The Doc takes one for the team and begins chatting with the people about the pelicans.  This guy is amazing. I think back on my times with him in class and remember how patient he was with me. And here again he shows the same courtesy and patience towards others. Flashback! In one corner of our lab, he had a pile of formaldehyde cats for study. Needless to say, I was a bit traumatized:)  It was part of the curriculum and he was a great professor. Me? Well I could've done better. I was into the art of party and socializing. I remember during a time when we did blood testing in class. I hate blood and I almost passed out trying to prick my fingers like 500 times. It was like sticking a turnip! The lesson was about testing chromosomes.  If I went back now as an adult, I would be a much better student.  One of my favorite lessons with him was dominant and recessive gene traits.  Doc, I failed you in the biology department but I hope to make up for it in the bird one:)

Caspian Tern
During my last days along the "Lakeshore", I enjoyed all the shorebirds as much as I could.  Even the pelicans.  I have only seen one white pelican in Arizona this year so Wisconsin certainly made up for my lack of sightings this year. 

Here is yet another positive about the pelicans. They became the unofficial ambassadors between birders and non-birders alike. Their presence caught the public's eye and a general interest for birds. And that's a good thing!

Franklin's Gull
 Their large numbers and exotic beauty brought in crowds of people. Places like the Manitowoc Impoundment and North Point in Sheboygan were magnets for the crowds where the pelicans hung out. Unintentionally, we, the birders(or anyone foolish enough to wear binoculars:), became the ambassadors who bridged the people with these birds.  When votes are needed to save or protect habitat, etc, perhaps people will remember their positive experiences with these birds and help protect our ever shrinking wildlife spaces. At least, this is my hope.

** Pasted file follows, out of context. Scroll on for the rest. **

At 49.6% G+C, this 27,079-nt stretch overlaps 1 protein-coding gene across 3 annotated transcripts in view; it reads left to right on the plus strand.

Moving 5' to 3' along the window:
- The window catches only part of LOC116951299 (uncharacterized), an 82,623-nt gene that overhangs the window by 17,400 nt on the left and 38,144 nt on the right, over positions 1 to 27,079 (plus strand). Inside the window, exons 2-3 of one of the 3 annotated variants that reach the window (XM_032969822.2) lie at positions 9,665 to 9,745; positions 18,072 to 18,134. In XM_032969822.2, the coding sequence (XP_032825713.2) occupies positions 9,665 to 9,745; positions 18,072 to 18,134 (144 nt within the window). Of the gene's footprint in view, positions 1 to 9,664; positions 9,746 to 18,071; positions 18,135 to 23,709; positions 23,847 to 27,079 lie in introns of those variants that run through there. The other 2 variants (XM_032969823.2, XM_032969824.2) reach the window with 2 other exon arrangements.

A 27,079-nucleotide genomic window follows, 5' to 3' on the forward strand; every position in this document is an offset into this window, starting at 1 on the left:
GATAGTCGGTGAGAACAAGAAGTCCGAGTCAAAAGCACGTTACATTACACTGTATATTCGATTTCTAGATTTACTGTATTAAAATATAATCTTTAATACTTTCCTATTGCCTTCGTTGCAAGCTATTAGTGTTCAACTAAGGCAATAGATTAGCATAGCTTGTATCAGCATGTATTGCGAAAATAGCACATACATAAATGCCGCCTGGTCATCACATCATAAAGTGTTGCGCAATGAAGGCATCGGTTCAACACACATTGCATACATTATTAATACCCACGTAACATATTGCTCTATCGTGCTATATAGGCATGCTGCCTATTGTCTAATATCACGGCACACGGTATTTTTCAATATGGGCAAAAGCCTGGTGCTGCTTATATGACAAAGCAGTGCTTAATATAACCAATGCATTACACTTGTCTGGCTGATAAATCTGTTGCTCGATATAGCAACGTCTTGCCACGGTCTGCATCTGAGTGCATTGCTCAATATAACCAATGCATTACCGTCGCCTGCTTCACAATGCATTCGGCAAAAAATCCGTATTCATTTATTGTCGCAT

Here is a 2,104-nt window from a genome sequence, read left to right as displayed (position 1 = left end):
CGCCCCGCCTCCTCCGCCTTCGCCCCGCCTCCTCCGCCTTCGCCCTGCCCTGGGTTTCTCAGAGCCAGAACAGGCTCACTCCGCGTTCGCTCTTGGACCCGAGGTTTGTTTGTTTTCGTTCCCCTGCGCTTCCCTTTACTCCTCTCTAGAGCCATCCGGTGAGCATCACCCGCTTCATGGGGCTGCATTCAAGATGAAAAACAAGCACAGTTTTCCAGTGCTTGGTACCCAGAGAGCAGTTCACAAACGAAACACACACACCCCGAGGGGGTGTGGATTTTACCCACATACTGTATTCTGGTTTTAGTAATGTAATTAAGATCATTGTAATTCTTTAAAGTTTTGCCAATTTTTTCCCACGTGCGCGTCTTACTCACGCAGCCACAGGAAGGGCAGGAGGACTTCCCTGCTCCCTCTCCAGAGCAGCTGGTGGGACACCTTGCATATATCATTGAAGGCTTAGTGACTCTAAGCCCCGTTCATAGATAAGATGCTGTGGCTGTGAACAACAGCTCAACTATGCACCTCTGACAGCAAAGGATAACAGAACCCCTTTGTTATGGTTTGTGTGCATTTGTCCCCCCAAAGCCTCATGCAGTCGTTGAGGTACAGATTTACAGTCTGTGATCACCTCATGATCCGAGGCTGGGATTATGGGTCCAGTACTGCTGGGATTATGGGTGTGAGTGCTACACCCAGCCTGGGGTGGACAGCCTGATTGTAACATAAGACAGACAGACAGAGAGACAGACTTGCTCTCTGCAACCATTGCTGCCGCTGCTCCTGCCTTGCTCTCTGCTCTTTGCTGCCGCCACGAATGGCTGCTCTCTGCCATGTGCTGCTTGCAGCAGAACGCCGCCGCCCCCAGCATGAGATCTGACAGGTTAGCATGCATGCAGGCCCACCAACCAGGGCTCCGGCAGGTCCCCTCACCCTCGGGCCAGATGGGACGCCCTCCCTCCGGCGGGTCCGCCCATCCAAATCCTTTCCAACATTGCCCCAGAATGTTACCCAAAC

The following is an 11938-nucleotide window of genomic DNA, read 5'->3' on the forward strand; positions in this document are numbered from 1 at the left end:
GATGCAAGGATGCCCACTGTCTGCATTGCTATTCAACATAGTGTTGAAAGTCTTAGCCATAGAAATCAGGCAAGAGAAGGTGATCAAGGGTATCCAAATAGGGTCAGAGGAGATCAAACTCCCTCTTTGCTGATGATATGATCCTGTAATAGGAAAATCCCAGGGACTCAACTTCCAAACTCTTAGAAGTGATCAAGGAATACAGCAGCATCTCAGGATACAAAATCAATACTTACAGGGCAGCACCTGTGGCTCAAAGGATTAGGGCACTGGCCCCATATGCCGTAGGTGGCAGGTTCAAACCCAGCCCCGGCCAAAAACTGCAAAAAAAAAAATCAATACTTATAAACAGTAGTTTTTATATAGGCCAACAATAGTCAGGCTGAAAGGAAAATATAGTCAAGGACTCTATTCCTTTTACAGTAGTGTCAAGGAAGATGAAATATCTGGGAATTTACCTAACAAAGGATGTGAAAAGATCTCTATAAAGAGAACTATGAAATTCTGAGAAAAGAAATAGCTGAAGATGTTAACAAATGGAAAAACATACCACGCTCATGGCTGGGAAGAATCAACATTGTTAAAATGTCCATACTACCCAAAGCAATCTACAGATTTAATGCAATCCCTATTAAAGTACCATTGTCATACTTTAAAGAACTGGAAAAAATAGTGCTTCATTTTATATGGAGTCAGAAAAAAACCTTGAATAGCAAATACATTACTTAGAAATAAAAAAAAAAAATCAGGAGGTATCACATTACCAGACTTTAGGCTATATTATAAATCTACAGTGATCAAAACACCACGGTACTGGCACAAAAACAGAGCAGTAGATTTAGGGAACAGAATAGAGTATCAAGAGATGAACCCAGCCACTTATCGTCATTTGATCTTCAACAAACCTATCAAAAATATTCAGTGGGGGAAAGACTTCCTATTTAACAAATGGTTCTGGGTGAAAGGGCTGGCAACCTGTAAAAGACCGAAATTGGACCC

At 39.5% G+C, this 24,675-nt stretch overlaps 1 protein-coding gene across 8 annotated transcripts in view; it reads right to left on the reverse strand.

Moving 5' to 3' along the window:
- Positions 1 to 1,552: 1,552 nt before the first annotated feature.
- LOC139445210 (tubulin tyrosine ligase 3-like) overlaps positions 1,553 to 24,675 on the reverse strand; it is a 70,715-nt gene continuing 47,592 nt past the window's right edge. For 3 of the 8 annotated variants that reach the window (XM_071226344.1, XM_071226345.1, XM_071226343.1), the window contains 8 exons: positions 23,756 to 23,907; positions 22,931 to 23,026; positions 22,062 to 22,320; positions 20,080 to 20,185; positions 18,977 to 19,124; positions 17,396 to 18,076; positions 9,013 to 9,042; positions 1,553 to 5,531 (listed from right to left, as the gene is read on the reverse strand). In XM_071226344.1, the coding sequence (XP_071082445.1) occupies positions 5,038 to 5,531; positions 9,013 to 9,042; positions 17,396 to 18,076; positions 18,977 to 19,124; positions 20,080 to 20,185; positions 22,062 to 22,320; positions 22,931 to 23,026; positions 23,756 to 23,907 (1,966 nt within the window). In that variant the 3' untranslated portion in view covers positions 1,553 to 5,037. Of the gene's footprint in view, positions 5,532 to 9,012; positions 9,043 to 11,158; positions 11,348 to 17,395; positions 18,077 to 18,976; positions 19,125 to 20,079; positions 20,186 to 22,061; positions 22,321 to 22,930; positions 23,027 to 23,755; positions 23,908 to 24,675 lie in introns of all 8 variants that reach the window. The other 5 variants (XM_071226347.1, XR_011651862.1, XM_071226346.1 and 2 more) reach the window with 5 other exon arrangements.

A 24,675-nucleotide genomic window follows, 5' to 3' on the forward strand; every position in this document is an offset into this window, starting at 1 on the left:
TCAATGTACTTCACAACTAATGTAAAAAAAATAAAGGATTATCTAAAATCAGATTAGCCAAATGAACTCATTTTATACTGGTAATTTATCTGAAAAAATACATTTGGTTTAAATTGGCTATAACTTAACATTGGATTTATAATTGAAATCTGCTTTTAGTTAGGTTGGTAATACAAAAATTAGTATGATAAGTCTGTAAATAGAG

Because as we know, birds are simply amazing. They are meant to fly free. They inspire art.  And they inspire so many of us. 

It doesn't matter where we live.  There is beauty everywhere we are.  All we need to do is stop and look. It's really that easy but something we can often forget to do in our busy daily lives.  And the pelicans did that for so many people.  

Until next time......

Photo courtesy of NPR


  1. sounds quite the adventure was had. pelicans, new bird (arctic tern), gulls... i'd be a better student in certain areas now too. i think i have more of a curiosity now. as for the hats, i wouldn't own one with a dead animal of any kind. i'd rather be photographing the live ones. hope all is well. have a great day/ weekend~

  2. Charlie Sontag! You know Charlie! I was relatively new in the UW Colleges Bio Department when he was our department Chair. What a lovely man - so glad he's still birding and that you all saw that Arctic Tern. Funny coincidence - I live in Green Valley in winter and happened onto your blog through Audubon there, but live in WI rest of the year.

    1. It certainly is a small world, isn't it?:) When you come back to Green Valley, let me know. We can do some birding:)

    2. Wonderful! I'd love that.

  3. Such an interesting post Chris and wonderful to read of the recovery of the pelicans and the women who saved them. Over here the Royal Society for the Protection of Birds (the RSPB) was set up by women against the use of birds' plumes in hats.

    So enjoy reading your posts detailing your wildlife sightings. As always the photos are superb :)

  4. Keep on being a good bird ambassador Chris. The tedious and distracting questions are what Rangers deal with all the time. So wonderful to see this mentor of yours.


Thanks for stopping by!